Bootstrapping Data in Spring Boot

Bootstrapping Data in Spring Boot


While developing a Spring Boot Application, sometimes we need to run a piece of code at startup. This code can be anything. You might want to log certain information or run some cron jobs or send some notifications. Or you might even want to start the application with seed data in the database.

In this post, We will take a look at different approaches to bootstrap a Spring Boot application during startup.

Bootstrapping with Spring Boot

Spring Boot offers different ways to execute logic on startup. One of the common ways is to use the CommandLineRunner Interface.

Using CommandLineRunner

CommandLineRunner is an interface used to indicate that a bean should run when it is contained within a SpringApplication.

In this example code, I will create a domain object to model meme creaters. I will use the embedded H2 database for the demo.

Maven Dependency

For this demo, you need the following core dependencies in your pom.xml file.





The Domain Class

The code of the MemeMaker domain class is this.

@Table(name = "memes")
public class MemeMaker {

    @GeneratedValue(strategy = GenerationType.AUTO)
    private int memeId;
    private String memeMaker;
    private String memeLevel;
    private String memeCategory;

    public MemeMaker() {

    public MemeMaker(String memeMaker, String memeLevel, String memeCategory) {
        this.memeMaker = memeMaker;
        this.memeLevel = memeLevel;
        this.memeCategory = memeCategory;

The preceding code uses Lombok to reduce boilerplate code. If you are new to Lombok, I suggest going through my post on Lombok.

The code of the Repository Interface is this.


public interface MemeRepository extends CrudRepository<MemeMaker, Integer> {

The configuration properties for H2 in-memory database is set in the file.


The h2 console is set to true in Line 1 which enables the h2-console view in the browser, and the datasource.url is set to jdbc:h2:mem:memedb where memedb is the set database name.

The code for BootstrapCommandLineRunner class, that bootstraps the application with seed data, is this.

public class BootstrapCommandLineRunner implements CommandLineRunner {

    private MemeRepository memeRepository;

    public BootstrapCommandLineRunner(MemeRepository memeRepository) {
        this.memeRepository = memeRepository;

    public void run(String... args) throws Exception { MemeMaker("Alex","Novice", "Sports")); MemeMaker("John","OG", "Wholesome"));
        memeRepository.findAll().forEach((meme) -> {

The preceding code annotates the class with @Component so that Spring detects it during component scanning. When you start the application, the overriden run() method will execute.

With the @Autowired annotation in Line 6, we inject the MemeRepository bean into the repository field.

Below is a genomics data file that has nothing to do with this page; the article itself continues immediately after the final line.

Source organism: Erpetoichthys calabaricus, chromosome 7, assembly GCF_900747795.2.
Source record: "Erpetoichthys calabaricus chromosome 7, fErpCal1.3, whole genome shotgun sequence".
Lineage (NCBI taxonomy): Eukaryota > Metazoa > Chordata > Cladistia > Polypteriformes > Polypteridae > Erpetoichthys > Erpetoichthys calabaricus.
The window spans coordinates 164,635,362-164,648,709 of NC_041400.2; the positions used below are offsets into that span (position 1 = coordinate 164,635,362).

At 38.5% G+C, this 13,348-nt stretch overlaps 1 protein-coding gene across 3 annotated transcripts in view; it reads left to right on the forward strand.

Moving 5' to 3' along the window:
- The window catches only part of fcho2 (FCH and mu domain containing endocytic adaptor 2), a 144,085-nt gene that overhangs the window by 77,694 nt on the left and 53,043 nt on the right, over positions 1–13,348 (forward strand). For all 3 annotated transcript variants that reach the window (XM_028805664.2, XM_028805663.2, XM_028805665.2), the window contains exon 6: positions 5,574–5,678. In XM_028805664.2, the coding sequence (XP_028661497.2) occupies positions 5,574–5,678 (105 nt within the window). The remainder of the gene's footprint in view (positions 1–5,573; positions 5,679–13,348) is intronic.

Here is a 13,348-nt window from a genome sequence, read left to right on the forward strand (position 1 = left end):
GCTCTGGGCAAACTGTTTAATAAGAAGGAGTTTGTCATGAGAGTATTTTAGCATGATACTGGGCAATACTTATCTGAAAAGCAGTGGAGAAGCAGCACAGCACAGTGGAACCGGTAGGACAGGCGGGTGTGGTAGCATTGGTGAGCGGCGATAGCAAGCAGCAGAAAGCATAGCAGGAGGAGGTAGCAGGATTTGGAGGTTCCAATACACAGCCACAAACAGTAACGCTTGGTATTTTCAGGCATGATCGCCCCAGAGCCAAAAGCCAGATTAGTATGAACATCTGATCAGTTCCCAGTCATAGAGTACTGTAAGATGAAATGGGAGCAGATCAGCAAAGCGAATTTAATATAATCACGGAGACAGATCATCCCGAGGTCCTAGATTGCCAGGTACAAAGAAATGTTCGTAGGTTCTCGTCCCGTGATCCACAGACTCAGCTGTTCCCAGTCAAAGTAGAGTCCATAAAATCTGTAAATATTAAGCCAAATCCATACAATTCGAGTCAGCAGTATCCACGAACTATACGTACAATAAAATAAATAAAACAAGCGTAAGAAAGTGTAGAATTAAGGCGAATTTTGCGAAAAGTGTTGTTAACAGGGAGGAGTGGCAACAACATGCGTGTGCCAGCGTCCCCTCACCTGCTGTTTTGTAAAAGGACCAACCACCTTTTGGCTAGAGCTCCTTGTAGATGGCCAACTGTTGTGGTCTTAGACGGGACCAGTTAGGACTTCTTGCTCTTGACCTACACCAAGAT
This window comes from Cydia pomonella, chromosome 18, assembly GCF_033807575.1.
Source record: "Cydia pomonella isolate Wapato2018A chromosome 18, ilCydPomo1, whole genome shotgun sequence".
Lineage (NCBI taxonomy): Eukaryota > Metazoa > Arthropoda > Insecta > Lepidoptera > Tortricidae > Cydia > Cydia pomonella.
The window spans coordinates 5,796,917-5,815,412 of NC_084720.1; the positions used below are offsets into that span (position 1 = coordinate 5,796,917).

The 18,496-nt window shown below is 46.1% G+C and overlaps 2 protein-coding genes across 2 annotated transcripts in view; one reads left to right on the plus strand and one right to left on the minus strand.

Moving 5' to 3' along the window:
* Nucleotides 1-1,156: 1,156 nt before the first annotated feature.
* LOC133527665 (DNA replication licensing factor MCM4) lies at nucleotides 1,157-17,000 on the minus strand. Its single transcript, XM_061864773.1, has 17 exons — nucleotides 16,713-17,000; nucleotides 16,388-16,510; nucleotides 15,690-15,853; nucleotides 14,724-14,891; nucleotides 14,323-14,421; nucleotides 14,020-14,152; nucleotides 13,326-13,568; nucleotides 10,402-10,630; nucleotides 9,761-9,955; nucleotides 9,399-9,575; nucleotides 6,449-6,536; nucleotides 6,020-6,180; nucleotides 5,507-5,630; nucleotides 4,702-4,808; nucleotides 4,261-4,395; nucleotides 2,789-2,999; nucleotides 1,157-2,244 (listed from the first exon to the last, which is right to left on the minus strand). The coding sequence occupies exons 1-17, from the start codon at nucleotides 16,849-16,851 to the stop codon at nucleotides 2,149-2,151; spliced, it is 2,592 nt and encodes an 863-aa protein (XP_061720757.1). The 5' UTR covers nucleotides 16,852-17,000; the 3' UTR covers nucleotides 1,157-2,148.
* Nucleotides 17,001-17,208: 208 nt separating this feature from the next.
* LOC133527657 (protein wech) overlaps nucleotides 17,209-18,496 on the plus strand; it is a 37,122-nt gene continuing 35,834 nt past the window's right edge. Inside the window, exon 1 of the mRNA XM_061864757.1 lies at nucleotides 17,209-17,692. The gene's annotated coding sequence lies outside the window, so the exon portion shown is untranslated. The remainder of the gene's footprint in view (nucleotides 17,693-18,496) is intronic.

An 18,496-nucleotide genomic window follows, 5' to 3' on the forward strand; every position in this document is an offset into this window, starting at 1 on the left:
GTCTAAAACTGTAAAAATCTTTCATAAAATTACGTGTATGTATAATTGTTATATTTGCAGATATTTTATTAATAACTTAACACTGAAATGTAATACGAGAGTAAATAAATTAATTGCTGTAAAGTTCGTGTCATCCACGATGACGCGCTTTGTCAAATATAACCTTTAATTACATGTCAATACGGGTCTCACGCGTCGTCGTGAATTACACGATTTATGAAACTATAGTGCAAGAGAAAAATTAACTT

The run() method uses the @Autowired  MemeRepository to create two Meme objects and stores them in the H2 database.

Note: A Spring Boot application can have multiple beans implementing CommandLineRunner. These can be ordered with @Order annotation.

Bootstrapping with Spring Framework

The Spring Framework provides the ApplicationListener interface that allows you to tap into various events of the framework. One such event that you can handle to bootstrap data is ContextRefreshedEvent.

The following code shows how to use the ApplicationListener interface.

public class BootstrapApplicationListener implements ApplicationListener {

    private MemeRepository memeRepository;

    public BootstrapApplicationListener(MemeRepository memeRepository) {
        this.memeRepository = memeRepository;

    public void onApplicationEvent(ContextRefreshedEvent contextRefreshedEvent) { MemeMaker("Bob","Noobie", "Horror")); MemeMaker("Hitman","OG", "Global"));


The preceding code overrides the overloaded onApplicationEvent(ContextRefreshedEvent contextRefreshedEvent)  method of ApplicationListener. Inside this method, the code uses the autowired repository to create and save two Memes objects.

Console Output

After you login to the H2 database on the URL localhost:8080/h2-console using the JDBC URL set in, you will see the following output.


In addition to the most common bootstrapping approaches I have shown, there are also other ways to do the same thing. One is using the @PostConstruct annotation. Another is to use ApplicationRunner instead of CommandLineRunner. Although both are different ways to do the same things, they are different based on what the run() method accepts. The run() method of CommandLineRunner accepts raw Strings. On the other hand, ApplicationRunner accepts an instance of ApplicationArguments so that you can access the bootstrap arguments passed when initializing the application.

You can find the source code of this post here on Github.

For in-depth knowledge on executing logic on Startup, you can check my Udemy Best Seller Course Spring Framework 5: Beginner to Guru

About SFG Contributor

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